3 No-Nos for Speech Intros:
Experts say you only have 6 seconds to make a first impression. In life, we can botch a first impression but later make up for it… if given enough time. Unfortunately, a speech is typically too short, so if your audience immediately gets a negative impression of you, you may as well sit down.
Your introduction should be the most powerful portion of your speech for many reasons. Primarily, your nerves will calm down if you get through the first few minutes successfully, and, most importantly, your audience will connect with your material if your introduction is engaging. Having a poor introduction will ensure that your audience dozes off or ignores your speech completely. For some reason, many speeches begin negatively. If we know what doesn’t work, even if we’re terrified of public speaking, we can make changes in our behaviors to at least make a powerful first impression. Here are my 3 no-nos for speech introductions:
First, never, ever begin your speech with an apology. ”I’m sorry that I’m late.” ”I’m sorry, I haven’t been feeling well, so I’m sorry if my voice isn’t loud.” ”I’m sorry I’m not wearing the right clothes.” ”I’m sorry, but I’m really nervous.” An apology is a negative thing. An apology is about remorse, regret, sadness, and shame. Why in the world would an audience member want to listen to the rest of your speech if your first few minutes are heavily bogged down in all of that negativeness? You know how people don’t want to be around a Negative Nellie? Starting your speech with this bad energy makes people not like you and not want to listen to you.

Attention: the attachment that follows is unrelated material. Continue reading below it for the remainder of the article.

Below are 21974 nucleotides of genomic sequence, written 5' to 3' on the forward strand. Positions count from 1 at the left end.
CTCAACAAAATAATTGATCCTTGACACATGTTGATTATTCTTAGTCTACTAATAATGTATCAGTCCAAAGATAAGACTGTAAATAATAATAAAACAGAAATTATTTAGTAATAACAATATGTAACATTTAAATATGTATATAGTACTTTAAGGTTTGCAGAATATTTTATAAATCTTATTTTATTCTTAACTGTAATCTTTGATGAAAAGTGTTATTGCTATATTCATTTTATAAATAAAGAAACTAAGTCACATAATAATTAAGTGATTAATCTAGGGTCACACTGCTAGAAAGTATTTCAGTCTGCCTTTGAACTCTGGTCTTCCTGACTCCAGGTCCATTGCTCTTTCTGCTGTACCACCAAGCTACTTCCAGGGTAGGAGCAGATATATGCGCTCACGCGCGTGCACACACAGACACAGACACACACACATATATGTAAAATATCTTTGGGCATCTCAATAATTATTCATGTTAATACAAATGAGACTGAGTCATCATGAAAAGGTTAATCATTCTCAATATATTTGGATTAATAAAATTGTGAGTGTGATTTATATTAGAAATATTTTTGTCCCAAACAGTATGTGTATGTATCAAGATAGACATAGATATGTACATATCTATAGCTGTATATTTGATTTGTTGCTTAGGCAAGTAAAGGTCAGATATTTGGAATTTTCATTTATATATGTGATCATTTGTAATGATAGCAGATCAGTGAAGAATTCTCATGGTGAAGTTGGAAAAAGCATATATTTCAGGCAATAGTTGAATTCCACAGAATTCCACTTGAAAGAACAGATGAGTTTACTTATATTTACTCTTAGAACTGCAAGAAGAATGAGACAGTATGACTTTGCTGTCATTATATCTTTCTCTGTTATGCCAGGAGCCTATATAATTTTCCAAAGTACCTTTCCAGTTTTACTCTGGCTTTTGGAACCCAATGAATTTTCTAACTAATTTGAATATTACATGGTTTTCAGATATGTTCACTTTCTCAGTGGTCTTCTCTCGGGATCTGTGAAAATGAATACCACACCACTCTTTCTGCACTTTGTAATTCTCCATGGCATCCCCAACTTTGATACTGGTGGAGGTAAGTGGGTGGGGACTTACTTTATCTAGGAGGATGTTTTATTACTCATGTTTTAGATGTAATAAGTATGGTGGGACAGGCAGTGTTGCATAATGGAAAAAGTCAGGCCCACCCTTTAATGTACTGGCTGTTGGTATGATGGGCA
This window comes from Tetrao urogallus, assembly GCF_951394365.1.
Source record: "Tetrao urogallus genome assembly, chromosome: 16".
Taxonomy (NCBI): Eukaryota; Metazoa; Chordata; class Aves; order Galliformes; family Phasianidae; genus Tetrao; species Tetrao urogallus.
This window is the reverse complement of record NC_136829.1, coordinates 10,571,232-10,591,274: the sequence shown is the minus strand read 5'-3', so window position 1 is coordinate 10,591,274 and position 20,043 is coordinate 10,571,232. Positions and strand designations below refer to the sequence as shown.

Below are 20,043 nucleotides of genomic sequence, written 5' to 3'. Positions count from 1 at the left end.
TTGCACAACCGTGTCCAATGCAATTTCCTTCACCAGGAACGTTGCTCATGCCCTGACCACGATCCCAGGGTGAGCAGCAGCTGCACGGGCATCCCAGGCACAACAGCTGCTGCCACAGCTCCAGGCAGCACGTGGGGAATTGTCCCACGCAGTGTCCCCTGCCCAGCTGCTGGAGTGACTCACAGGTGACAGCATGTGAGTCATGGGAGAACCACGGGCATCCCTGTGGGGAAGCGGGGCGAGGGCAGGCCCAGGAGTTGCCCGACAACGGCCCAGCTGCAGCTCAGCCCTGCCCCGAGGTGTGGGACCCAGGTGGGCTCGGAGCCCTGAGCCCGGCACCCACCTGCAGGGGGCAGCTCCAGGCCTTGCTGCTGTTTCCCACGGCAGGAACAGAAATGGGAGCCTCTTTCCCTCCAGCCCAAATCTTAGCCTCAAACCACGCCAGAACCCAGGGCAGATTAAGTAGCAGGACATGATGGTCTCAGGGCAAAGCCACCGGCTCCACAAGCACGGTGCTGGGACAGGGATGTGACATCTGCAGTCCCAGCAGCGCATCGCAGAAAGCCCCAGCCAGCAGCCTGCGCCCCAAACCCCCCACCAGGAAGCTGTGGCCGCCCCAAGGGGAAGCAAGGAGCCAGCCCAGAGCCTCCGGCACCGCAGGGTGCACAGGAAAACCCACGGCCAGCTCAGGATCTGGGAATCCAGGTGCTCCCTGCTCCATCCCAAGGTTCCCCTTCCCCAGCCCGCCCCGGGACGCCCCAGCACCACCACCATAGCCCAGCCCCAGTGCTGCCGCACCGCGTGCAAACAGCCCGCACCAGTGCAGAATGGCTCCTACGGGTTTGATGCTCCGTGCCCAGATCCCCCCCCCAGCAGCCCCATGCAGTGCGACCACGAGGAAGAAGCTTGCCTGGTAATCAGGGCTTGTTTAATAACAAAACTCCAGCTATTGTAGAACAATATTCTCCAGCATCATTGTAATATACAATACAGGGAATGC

If the first thing out of your mouth is negative, you’ll have to do too much overcompensating to making things positive again. Remember… 6 seconds.
Don’t ramble. Your introduction should be short, attention-grabbing, and explain the reason for the speech. Your introduction should also comprise 10% of your overall speech. Rambling may display your nervousness, as speakers who ramble often are trying to shake off their nervous energy. Rambling may also signal to your audience that you’re boring or unprepared. Losing the audience’s attention and going over on your allotted speech time due to rambling won’t make your message connect.
TED Commandment #8 says, “Thou shalt not read thy speech.” This is crucial in your introduction. Reading your speech is hiding behind a barrier (a physical barrier if your notes are in front of your face). We can all tell, even with our eyes closed, a voice that is reading versus a voice that is speaking from the heart. A reading voice is robotic; a natural voice is more human. Some notes are good… just don’t read them word for word. I would suggest phrases only on your notecards so that you have your talking points, but the order of words comes from your heart.
Reading also suggests, of course, that the speaker hasn’t practiced. Lack of practice signals to the audience that the speaker either doesn’t care or isn’t an expert on the topic.
Your introduction should be confident, assertive, and engaging. We connect with a positive and direct opening for a speech. Consider these three tips when planning your next presentation. What can you do to create an amazing introduction? Check back tomorrow for my advice on introductions that work.